SAN FRANCISCO - On Dec. 12, the Ninth Circuit Court of Appeals reversed the May 10, 2001, ruling by the U.S. District Court for the District of Idaho, which enjoined the U.S. Department of Agriculture from implementing the Roadless Area Conservation Rule (Roadless Rule).
The court lifted an injunction against the Roadless Area Conservation Rule. The case involving the Clinton-era roadless-era protection plan now goes back to U.S. District Court in Idaho.
In the ruling, the Court of Appeals stated, "Roadless areas in our national forests also help conserve some of the last unspoiled wilderness in our country. The unspoiled forest provides not only sheltering shade for the visitor and sustenance for its diverse wildlife but also pure water and fresh oxygen for humankind," according to the Sierra Club, which hailed the decision.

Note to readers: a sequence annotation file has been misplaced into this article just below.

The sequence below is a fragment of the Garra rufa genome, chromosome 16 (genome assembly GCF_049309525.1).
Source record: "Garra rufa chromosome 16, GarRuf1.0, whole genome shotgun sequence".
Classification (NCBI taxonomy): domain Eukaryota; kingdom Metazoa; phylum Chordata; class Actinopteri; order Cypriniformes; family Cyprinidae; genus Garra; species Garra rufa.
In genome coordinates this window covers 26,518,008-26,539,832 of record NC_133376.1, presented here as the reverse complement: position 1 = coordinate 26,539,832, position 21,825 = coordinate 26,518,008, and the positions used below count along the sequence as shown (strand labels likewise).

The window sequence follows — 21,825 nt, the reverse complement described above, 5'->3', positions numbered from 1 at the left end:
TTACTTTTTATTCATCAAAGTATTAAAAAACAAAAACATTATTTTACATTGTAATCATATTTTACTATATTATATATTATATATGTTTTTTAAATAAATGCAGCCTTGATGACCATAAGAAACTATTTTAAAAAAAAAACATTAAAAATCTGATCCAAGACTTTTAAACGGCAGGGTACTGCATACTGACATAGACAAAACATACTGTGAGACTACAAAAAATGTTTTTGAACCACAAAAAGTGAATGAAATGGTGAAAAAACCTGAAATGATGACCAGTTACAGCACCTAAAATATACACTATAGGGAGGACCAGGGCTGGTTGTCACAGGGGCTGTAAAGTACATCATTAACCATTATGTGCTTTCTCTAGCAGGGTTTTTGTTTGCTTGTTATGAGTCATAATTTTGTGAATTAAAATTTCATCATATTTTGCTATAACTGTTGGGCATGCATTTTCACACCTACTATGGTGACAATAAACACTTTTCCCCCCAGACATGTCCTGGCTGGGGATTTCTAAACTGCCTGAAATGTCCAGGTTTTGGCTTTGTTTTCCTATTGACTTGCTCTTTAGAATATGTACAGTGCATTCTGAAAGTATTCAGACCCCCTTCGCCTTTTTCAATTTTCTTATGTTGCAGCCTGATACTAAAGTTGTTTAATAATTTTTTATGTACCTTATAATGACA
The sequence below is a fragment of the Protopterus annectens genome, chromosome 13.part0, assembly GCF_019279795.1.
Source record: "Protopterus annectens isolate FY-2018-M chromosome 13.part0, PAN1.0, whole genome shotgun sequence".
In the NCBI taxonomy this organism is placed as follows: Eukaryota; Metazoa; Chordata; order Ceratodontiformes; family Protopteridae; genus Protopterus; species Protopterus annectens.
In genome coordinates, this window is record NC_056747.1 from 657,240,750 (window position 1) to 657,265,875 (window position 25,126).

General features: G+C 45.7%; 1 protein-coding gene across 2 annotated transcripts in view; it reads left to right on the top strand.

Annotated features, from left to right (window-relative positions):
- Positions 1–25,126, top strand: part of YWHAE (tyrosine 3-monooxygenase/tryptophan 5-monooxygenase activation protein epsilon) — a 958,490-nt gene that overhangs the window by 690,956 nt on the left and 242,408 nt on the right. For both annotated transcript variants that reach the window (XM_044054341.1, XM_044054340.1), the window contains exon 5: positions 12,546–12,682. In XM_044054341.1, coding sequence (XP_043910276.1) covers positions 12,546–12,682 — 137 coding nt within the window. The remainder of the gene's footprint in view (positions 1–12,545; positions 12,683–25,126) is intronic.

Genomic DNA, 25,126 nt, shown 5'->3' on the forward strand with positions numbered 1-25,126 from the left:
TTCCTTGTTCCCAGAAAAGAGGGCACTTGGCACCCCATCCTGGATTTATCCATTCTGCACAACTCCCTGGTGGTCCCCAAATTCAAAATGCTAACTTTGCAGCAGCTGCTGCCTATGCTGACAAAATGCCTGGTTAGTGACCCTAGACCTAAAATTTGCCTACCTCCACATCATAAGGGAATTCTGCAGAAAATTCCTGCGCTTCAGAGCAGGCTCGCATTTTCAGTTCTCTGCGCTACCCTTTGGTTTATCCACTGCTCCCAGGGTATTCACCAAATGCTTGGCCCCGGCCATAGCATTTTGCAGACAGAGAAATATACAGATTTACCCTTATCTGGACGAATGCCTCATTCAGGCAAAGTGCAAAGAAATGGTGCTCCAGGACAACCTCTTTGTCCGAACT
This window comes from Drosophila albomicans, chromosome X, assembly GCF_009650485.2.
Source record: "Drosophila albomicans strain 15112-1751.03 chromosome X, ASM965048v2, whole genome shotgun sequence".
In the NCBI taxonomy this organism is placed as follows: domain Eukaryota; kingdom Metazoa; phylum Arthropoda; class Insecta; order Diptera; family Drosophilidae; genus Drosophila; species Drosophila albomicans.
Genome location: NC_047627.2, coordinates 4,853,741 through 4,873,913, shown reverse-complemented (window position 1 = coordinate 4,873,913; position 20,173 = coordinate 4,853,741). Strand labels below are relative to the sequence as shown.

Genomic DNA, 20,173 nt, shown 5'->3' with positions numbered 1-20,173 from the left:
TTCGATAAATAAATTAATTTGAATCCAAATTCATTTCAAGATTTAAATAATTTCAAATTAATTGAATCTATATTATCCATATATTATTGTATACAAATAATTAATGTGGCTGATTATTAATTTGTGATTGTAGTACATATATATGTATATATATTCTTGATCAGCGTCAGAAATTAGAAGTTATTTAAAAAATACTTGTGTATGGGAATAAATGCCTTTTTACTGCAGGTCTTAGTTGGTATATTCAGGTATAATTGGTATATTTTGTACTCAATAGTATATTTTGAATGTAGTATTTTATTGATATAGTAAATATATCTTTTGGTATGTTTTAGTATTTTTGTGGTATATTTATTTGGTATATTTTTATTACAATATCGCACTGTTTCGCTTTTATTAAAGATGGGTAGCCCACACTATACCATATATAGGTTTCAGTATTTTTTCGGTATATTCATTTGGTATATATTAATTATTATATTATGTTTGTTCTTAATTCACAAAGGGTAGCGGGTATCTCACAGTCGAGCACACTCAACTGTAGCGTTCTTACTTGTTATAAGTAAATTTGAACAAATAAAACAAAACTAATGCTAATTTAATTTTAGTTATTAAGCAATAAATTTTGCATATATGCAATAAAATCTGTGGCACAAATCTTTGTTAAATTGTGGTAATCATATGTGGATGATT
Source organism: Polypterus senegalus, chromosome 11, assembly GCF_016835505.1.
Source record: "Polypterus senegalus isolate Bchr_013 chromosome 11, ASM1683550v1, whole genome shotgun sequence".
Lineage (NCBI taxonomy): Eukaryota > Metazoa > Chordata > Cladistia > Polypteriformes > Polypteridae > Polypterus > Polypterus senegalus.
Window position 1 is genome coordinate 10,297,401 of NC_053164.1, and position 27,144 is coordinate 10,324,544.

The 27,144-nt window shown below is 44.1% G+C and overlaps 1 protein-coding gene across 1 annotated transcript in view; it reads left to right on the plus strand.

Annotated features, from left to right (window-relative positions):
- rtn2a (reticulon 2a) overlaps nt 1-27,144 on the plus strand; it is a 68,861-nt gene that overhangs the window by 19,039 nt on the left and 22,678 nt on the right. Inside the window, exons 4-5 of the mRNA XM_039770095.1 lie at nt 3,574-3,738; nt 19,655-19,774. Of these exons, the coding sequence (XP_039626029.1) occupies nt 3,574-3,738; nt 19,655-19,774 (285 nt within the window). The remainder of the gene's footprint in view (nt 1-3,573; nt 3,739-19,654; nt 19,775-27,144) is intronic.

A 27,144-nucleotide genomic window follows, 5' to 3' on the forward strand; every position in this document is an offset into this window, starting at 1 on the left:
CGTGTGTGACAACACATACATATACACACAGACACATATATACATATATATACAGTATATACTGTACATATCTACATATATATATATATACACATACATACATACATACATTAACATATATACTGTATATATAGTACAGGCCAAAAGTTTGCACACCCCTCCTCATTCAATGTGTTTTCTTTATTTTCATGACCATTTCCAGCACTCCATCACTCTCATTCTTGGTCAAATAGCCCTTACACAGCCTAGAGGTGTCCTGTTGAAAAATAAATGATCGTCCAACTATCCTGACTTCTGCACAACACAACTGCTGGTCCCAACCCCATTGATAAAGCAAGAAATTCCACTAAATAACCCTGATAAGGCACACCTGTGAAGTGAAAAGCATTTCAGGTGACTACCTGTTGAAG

In January 2001, the Forest Service completed the Roadless Area Conservation Rule, a plan to remove multiple-use from nearly 60 million acres of roadless areas. The rule marked the end of a public process that included more than 600 public meetings and spanned three years.
Under Secretary of Agriculture Mark Rey said, "We are working with the Department of Justice to review the decision. On May 4, 2001, the Department announced that it would allow the rule to go into effect as it now will with the injunction vacated by the court.
"The Forest Service is committed to protecting and managing roadless values and consider inventoried roadless areas an important component of the National Forest System. Over the last year, we have been working toward a responsible and balanced approach that fairly addresses concerns raised by states, tribes and local communities impacted by the rule, and incorporates the department's May 4, 2001, principles of informed decision making; working together; protecting forests, communities, homes, and property from fire; and protecting access to property."